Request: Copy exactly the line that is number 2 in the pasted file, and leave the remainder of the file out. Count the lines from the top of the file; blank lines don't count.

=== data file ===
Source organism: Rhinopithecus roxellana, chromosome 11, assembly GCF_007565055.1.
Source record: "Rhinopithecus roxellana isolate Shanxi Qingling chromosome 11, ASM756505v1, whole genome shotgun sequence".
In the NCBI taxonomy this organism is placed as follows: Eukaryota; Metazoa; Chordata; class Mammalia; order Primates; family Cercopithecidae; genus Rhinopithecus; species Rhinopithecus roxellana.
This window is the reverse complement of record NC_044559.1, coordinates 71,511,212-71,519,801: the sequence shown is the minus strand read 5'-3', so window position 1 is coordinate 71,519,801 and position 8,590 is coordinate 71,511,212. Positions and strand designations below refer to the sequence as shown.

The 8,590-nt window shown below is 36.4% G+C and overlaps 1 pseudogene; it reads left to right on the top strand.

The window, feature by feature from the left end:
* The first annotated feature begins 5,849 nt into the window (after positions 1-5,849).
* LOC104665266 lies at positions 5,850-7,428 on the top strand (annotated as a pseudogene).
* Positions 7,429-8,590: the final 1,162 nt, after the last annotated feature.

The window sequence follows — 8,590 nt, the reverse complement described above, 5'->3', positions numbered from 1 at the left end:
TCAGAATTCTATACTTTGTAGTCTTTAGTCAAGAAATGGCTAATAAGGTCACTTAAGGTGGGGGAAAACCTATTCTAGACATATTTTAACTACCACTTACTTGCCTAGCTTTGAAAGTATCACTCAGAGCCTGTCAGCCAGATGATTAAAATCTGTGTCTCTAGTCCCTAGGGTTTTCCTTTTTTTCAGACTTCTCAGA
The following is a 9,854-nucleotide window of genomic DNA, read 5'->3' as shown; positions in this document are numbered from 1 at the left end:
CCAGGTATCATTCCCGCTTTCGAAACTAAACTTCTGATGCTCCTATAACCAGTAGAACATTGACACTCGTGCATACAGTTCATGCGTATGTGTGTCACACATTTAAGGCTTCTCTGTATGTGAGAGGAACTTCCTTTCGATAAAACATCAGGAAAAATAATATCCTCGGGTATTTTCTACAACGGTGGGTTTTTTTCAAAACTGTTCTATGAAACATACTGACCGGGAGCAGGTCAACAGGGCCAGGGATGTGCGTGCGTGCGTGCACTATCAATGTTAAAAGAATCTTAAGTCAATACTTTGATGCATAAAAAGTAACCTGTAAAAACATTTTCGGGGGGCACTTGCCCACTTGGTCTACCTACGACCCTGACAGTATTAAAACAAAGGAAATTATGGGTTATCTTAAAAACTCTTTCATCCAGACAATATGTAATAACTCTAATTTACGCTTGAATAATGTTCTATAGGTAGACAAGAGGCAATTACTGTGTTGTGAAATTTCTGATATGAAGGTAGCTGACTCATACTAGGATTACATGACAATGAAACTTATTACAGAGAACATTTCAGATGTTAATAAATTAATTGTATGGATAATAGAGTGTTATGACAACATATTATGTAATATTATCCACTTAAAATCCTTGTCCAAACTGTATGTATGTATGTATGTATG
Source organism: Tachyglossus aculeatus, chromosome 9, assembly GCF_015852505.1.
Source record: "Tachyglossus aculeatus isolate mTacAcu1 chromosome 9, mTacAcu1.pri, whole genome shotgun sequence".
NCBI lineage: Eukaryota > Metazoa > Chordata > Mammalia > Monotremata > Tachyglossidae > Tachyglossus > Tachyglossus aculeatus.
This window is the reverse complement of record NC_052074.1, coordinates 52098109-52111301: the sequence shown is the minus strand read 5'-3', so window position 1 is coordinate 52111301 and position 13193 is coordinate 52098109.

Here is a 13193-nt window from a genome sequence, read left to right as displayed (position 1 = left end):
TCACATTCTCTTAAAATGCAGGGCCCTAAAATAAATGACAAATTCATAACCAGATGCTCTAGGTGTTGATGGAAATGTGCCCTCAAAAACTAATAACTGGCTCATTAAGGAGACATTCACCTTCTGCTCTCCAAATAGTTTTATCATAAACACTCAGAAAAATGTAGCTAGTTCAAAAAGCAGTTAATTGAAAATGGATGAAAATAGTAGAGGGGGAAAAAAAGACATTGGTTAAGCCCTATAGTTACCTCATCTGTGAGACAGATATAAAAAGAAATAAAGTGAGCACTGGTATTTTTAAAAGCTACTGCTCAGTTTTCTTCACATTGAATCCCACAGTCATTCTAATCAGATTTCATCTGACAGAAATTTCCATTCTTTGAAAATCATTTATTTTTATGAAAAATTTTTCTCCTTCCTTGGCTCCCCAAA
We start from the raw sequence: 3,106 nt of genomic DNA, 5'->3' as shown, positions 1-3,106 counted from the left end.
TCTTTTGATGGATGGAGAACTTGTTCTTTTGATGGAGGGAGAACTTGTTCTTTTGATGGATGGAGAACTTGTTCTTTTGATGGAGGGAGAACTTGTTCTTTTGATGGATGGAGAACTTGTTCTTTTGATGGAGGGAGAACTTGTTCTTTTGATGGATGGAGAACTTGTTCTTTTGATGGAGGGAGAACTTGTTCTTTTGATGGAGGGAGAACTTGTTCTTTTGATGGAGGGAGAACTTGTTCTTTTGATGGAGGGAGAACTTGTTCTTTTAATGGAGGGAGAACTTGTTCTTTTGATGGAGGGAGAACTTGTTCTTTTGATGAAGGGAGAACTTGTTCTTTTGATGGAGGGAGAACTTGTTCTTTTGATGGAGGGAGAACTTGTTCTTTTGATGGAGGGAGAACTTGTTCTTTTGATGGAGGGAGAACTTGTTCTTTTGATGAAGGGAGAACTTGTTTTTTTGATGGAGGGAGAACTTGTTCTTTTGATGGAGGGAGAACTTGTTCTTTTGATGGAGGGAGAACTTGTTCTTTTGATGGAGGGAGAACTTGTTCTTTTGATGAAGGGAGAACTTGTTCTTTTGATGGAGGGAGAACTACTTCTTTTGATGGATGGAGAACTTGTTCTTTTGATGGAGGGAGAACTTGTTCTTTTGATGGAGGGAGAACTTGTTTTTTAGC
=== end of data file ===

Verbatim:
Source record: "Rhinopithecus roxellana isolate Shanxi Qingling chromosome 11, ASM756505v1, whole genome shotgun sequence".